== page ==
The ruling comes after the Graduate and Professional Student Federation in February against the Board of Elections for what GPSF claimed was an incorrect voting procedure that resulted in the Two for Two separation referendum’s .
The Board of Elections used instant runoff voting in which voters rank their choices for referenda in order instead of voting for or against each specific referendum on the ballot.
Allie Crimmins, student solicitor general and counsel for the defense, said that before the vote in February, the Board of Elections decided to use the instant runoff system of voting to avoid a potential constitutional crisis in which two conflicting referenda — Two for Two and Better Together — could pass with no existing legislation to address the issue.
“There’s only an opportunity for one constitution because we cannot have two,” she said. “We cannot have two separate governments and also one united government at the same time. That would be in conflict.”
Student Supreme Court Chief Justice Matthew Leming said he shared Crimmins’ concerns.
“What do you do if both of those are voted upon and both those are passed in an election?”
Travis Crayton, counsel for the plaintiff, said the court should not take into account what would happen if this conflict arose.
“I think it’s a great hypothetical question, but I think it’s beyond the merits of this case,” he said.
Whether instant runoff voting is a valuable and viable form of voting, Crayton said, was not relevant to the case. Instead, he said, the court should consider how the Board of Elections acted outside of its authority to use this form of voting instead of a “for or against” method.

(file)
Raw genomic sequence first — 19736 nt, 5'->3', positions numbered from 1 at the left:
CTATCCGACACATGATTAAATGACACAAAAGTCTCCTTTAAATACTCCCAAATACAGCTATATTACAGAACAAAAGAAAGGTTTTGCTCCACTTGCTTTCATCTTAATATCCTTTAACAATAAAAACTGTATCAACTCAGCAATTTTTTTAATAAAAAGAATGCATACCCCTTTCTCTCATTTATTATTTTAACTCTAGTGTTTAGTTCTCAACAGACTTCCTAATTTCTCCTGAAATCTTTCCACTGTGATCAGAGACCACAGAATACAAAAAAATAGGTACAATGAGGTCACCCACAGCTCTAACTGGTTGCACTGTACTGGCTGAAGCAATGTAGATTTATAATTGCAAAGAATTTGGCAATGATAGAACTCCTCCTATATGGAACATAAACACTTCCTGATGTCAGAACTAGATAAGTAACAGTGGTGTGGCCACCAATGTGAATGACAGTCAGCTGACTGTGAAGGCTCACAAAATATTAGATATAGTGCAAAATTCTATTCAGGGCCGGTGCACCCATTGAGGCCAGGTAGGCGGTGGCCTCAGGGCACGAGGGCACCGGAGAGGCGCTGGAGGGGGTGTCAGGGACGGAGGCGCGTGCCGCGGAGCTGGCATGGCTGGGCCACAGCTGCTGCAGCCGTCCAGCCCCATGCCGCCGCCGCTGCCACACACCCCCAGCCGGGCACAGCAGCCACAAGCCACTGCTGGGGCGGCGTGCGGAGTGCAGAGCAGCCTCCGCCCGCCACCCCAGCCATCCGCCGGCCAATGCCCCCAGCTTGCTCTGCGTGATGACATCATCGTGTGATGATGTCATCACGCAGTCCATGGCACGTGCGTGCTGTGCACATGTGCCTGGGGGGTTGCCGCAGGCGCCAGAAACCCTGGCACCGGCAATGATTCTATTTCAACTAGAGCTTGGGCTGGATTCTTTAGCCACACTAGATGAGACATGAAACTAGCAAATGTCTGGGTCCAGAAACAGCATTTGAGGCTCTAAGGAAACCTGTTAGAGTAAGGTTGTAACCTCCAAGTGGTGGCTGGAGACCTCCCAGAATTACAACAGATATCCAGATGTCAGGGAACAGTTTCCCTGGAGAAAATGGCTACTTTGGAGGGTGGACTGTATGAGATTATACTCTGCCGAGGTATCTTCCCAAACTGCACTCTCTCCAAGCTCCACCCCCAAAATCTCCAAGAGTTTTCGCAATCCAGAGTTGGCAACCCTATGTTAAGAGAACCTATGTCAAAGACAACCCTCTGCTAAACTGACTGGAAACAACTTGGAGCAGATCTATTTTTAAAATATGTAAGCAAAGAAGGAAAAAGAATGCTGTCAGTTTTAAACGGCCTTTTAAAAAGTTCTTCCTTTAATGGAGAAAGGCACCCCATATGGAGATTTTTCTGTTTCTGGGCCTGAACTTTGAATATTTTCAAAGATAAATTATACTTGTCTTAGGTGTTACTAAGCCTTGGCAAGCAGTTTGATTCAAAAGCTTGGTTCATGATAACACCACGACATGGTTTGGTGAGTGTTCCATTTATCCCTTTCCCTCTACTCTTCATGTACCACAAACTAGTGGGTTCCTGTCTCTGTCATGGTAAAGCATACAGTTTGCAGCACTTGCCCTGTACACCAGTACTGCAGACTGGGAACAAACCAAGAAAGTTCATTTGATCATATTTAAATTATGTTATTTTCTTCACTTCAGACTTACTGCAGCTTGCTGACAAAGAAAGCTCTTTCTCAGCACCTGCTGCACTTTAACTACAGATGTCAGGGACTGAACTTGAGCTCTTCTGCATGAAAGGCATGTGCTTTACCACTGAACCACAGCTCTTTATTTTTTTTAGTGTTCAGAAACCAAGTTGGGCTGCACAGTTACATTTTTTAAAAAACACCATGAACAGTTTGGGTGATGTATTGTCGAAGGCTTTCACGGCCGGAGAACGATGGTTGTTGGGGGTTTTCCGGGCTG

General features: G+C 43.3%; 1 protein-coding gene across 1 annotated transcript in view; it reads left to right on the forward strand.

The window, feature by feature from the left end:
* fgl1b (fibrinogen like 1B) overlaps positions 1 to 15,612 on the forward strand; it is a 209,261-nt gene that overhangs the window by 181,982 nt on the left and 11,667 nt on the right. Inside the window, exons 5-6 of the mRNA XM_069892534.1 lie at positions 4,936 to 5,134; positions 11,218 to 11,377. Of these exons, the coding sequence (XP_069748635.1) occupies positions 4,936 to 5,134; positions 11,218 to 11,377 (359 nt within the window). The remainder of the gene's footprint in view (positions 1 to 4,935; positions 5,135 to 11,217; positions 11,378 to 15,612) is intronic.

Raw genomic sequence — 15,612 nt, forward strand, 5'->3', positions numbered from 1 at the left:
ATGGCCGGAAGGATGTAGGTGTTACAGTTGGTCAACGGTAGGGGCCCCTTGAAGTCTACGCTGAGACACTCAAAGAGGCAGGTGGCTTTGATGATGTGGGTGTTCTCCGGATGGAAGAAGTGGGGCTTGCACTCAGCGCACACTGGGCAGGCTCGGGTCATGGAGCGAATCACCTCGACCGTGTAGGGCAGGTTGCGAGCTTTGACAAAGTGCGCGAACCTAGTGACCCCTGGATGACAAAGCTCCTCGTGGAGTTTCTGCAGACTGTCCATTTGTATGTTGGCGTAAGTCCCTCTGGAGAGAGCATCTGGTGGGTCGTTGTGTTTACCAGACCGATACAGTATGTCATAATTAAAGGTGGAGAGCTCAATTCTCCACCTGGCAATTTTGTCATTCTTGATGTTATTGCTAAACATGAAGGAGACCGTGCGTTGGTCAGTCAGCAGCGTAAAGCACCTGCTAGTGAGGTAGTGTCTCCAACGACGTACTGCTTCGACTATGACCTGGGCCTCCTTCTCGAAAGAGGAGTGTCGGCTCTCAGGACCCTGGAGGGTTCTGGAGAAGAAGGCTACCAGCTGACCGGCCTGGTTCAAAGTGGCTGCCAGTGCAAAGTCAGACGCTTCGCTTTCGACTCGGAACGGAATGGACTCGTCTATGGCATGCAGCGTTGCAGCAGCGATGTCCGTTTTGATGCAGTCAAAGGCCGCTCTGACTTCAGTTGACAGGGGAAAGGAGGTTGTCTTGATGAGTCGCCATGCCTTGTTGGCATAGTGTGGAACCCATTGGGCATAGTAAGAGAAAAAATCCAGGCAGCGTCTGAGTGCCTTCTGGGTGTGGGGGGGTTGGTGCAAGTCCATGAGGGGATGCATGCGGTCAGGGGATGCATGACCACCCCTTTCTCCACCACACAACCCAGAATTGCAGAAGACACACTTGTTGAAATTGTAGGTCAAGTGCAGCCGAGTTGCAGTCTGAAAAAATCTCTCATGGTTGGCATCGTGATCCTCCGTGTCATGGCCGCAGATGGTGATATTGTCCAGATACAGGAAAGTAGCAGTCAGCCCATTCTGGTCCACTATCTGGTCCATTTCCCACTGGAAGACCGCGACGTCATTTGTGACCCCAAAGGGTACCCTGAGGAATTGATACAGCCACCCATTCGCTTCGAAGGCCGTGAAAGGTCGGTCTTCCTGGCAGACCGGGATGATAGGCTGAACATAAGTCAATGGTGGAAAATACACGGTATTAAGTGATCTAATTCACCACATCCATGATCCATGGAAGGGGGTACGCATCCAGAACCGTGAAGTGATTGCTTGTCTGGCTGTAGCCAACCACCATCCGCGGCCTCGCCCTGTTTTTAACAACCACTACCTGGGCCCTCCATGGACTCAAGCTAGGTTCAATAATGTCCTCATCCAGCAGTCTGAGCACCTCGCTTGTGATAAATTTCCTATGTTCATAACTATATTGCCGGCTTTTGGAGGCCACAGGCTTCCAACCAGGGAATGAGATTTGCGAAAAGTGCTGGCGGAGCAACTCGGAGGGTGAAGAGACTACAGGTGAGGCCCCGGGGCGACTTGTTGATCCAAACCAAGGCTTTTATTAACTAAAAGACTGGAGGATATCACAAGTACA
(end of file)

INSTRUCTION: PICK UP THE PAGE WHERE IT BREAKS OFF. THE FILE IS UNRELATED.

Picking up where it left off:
The court agreed and said the Board of Elections had no precedent or authority to abandon its “yes or no” voting procedure without legislation from Student Congress.
The Two for Two referendum will appear again on the ballot in the fall 2016 election along with the Better Together referendum, which seeks to revise the constitution without separating student government.
Leming said voters will be required to vote for or against each referendum, unless Student Congress passes a bill allowing for instant runoff voting before the election happens.
Autumn McClellan, treasurer of the GPSF, said the ruling is a step toward autonomy for graduate students but doesn’t guarantee it.
“I’m glad that we have a more proper shot at it than I felt that we had during the original election, but I know there’s still a lot of work to do.”